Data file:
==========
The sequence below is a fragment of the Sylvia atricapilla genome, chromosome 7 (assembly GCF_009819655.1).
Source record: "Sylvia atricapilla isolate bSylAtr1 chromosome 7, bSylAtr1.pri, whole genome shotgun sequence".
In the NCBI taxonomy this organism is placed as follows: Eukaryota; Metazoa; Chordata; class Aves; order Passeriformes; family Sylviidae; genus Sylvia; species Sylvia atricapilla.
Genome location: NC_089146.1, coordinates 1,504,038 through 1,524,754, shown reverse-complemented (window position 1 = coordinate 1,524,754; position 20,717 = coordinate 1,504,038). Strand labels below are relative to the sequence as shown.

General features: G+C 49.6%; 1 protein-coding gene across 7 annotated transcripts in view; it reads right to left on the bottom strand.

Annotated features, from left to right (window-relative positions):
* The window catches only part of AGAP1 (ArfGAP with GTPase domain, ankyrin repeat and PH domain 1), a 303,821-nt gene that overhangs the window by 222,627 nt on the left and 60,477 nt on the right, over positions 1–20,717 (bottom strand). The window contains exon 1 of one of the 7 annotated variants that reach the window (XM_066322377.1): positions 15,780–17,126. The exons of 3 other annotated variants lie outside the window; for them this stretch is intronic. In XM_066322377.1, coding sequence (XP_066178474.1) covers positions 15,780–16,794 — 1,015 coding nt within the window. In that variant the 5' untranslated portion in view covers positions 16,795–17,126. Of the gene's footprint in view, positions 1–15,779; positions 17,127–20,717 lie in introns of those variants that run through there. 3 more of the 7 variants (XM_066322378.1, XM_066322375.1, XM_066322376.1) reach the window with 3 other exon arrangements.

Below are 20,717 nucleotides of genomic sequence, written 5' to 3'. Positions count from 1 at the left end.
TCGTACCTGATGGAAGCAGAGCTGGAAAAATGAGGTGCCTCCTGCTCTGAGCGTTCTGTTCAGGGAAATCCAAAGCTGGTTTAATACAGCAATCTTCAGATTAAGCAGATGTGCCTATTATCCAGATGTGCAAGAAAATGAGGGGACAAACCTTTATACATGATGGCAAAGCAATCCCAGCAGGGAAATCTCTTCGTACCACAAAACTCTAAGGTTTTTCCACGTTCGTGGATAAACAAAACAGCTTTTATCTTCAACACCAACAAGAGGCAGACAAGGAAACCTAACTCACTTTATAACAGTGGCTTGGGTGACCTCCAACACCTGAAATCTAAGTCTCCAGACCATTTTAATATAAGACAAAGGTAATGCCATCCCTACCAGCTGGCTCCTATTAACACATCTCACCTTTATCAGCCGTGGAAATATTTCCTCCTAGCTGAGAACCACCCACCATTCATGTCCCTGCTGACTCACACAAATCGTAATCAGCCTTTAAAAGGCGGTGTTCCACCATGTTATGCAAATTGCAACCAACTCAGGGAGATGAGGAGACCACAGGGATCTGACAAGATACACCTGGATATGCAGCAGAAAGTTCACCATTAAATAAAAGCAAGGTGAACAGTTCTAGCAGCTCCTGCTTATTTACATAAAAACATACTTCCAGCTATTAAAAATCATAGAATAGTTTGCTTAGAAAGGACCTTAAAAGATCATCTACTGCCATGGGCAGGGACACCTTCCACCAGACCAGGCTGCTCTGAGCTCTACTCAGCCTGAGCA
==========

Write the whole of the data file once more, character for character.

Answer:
The sequence below is a fragment of the Sylvia atricapilla genome, chromosome 7 (assembly GCF_009819655.1).
Source record: "Sylvia atricapilla isolate bSylAtr1 chromosome 7, bSylAtr1.pri, whole genome shotgun sequence".
In the NCBI taxonomy this organism is placed as follows: Eukaryota; Metazoa; Chordata; class Aves; order Passeriformes; family Sylviidae; genus Sylvia; species Sylvia atricapilla.
Genome location: NC_089146.1, coordinates 1,504,038 through 1,524,754, shown reverse-complemented (window position 1 = coordinate 1,524,754; position 20,717 = coordinate 1,504,038). Strand labels below are relative to the sequence as shown.

General features: G+C 49.6%; 1 protein-coding gene across 7 annotated transcripts in view; it reads right to left on the bottom strand.

Annotated features, from left to right (window-relative positions):
* The window catches only part of AGAP1 (ArfGAP with GTPase domain, ankyrin repeat and PH domain 1), a 303,821-nt gene that overhangs the window by 222,627 nt on the left and 60,477 nt on the right, over positions 1–20,717 (bottom strand). The window contains exon 1 of one of the 7 annotated variants that reach the window (XM_066322377.1): positions 15,780–17,126. The exons of 3 other annotated variants lie outside the window; for them this stretch is intronic. In XM_066322377.1, coding sequence (XP_066178474.1) covers positions 15,780–16,794 — 1,015 coding nt within the window. In that variant the 5' untranslated portion in view covers positions 16,795–17,126. Of the gene's footprint in view, positions 1–15,779; positions 17,127–20,717 lie in introns of those variants that run through there. 3 more of the 7 variants (XM_066322378.1, XM_066322375.1, XM_066322376.1) reach the window with 3 other exon arrangements.

Below are 20,717 nucleotides of genomic sequence, written 5' to 3'. Positions count from 1 at the left end.
TCGTACCTGATGGAAGCAGAGCTGGAAAAATGAGGTGCCTCCTGCTCTGAGCGTTCTGTTCAGGGAAATCCAAAGCTGGTTTAATACAGCAATCTTCAGATTAAGCAGATGTGCCTATTATCCAGATGTGCAAGAAAATGAGGGGACAAACCTTTATACATGATGGCAAAGCAATCCCAGCAGGGAAATCTCTTCGTACCACAAAACTCTAAGGTTTTTCCACGTTCGTGGATAAACAAAACAGCTTTTATCTTCAACACCAACAAGAGGCAGACAAGGAAACCTAACTCACTTTATAACAGTGGCTTGGGTGACCTCCAACACCTGAAATCTAAGTCTCCAGACCATTTTAATATAAGACAAAGGTAATGCCATCCCTACCAGCTGGCTCCTATTAACACATCTCACCTTTATCAGCCGTGGAAATATTTCCTCCTAGCTGAGAACCACCCACCATTCATGTCCCTGCTGACTCACACAAATCGTAATCAGCCTTTAAAAGGCGGTGTTCCACCATGTTATGCAAATTGCAACCAACTCAGGGAGATGAGGAGACCACAGGGATCTGACAAGATACACCTGGATATGCAGCAGAAAGTTCACCATTAAATAAAAGCAAGGTGAACAGTTCTAGCAGCTCCTGCTTATTTACATAAAAACATACTTCCAGCTATTAAAAATCATAGAATAGTTTGCTTAGAAAGGACCTTAAAAGATCATCTACTGCCATGGGCAGGGACACCTTCCACCAGACCAGGCTGCTCTGAGCTCTACTCAGCCTGAGCA